It’s more of a beginning-of-the-year for me than January is. School supplies, the elegant transition to fall, cinnamon and persimmons. (As Tom Hanks’s character in You’ve Got Mail marvels: “Don’t you love New York in the fall? It makes me want to buy school supplies. I would send you a bouquet of newly sharpened pencils if I knew your name and address.”)
Septembers are studious and ripe with renewed possibility.
Of course, I probably feel this way because up until this point in my life, my goals have revolved around the school year: get good grades, read a gajillion books, learn a ton.
And for the first time, I don’t have a school to go back to this year. I get to read, learn, and strive for whatever I decide. How appropriate that a new blog, and a slew of new projects I hope to share with you soon, has been born in September.
So welcome to my blog! Here’s to a month of creating new things and asking daring questions.
What are your thoughts on September? If you’re a new post-grad, how do you feel about this moment?
There is little I can say about Charlottesville, and the events that have unfolded since, that hasn’t already been said more eloquently, by wiser people than me. When a mob of white supremacists attempt to negate the human life and dignity of entire populations, and when people in power condone hatefulness, it’s hard not to let the waves sorrow, anger, hopelessness, and disillusionment erode you.
You shouldn’t stop yourself from feeling whatever it is you’re feeling. But when you’re ready, there are small steps you can take to heal and resist. And one of the most meaningful ways to resist is to read books by diverse authors.
Confession: I stopped updating the blog for two full weeks while my boyfriend was visiting me. (You haven’t noticed because the blog hasn’t launched yet.) I decided that since this was the last time he and I would see each other for a while, I wanted to spend my time with him fully and with a degree of privacy.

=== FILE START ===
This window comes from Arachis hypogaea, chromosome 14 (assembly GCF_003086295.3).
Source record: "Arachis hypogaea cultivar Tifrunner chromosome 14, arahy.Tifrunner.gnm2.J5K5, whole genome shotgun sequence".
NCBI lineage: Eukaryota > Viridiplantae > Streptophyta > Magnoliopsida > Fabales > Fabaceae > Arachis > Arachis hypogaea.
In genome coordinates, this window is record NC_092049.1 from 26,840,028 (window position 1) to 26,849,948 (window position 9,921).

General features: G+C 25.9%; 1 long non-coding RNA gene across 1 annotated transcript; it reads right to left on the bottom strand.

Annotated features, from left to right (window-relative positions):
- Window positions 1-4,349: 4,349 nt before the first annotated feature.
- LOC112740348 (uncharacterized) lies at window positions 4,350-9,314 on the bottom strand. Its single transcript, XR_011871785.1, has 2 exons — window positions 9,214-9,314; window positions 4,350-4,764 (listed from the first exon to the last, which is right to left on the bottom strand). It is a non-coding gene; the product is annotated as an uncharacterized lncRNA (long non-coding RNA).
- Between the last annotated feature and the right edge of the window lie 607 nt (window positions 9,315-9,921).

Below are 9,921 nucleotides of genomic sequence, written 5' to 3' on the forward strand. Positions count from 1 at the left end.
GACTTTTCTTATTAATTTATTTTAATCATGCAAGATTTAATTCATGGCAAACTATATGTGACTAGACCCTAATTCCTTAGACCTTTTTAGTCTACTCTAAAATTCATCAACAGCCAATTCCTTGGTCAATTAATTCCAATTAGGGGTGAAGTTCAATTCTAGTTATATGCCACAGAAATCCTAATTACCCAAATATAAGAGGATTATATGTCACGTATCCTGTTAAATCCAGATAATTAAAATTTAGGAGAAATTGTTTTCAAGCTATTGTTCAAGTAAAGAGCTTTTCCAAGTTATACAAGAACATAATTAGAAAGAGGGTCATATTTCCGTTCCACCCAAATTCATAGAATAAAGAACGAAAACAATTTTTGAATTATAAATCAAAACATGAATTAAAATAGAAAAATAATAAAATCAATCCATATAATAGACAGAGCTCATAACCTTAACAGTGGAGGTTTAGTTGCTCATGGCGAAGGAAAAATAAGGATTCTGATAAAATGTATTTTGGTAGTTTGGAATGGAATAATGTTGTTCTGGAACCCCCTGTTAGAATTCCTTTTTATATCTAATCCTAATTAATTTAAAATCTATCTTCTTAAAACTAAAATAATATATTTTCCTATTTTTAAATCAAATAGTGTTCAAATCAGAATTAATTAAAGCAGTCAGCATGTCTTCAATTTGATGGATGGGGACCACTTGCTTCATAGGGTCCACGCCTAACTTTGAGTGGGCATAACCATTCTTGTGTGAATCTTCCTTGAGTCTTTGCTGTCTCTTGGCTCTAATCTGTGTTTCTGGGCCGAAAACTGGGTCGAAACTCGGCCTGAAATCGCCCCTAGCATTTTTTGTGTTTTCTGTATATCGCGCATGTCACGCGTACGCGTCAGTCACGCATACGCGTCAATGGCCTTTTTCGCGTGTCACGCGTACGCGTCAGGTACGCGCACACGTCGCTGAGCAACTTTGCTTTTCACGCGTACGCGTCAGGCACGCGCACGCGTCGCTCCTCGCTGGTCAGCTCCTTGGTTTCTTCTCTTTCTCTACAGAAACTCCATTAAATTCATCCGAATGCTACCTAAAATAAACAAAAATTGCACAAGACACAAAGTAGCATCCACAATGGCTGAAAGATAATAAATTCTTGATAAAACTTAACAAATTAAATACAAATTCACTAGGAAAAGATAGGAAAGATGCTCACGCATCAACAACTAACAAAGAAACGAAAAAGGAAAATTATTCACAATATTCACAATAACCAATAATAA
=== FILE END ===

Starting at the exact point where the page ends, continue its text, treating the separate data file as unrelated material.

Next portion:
So there’s a lacuna on the blog where 2 extremely eventful weeks of life had been – which brings me to reflect on the blog/life disparity.
Not to perpetuate a stereotype or anything, but summers growing up in Southern California were amazing. With the ocean a quick drive away and warm nights in Los Angeles, there was always a wealth of fun, carpe diem-y things to do. Summer was a sparkler – bright, ardent, and fading fast.
Growing up, I would associate the gooey balls of sweet rice paste with trips to the Asian supermarket with my mom. We almost always chose Daifuku, or mochi with a sweet red bean paste filling. It was the tasty, sticky snack at the end of a family errand. So it seems appropriate that it was my mom (through impressive Internet-sifting) who found out about the Benkyodo Company.
Loads of people on the Internet have more informed opinions on lip gloss and trends. I highly recommend checking them out. I’m still scrabbling for wisdom myself, so I’m really not in a position to impart any.
What you might get out of this blog is an exciting, impressionistic portrait of one person’s embarkation into a new city and post-grad life. This is where I’m documenting newness of moments before they pass.
Like this stage in my life, La Pia en Rose is bright and inchoate. It is, at least, a promise to myself to savor time, write more, and in doing so understand more. Maybe, at its grandest, this blog can be an act of love.
By way of this blog, I hope to generate new experiences, perspectives, pieces of text, and sending creativity into the world like messages in bottles.
Maybe they’ll wash onto your shore. Maybe you’ll even enjoy them.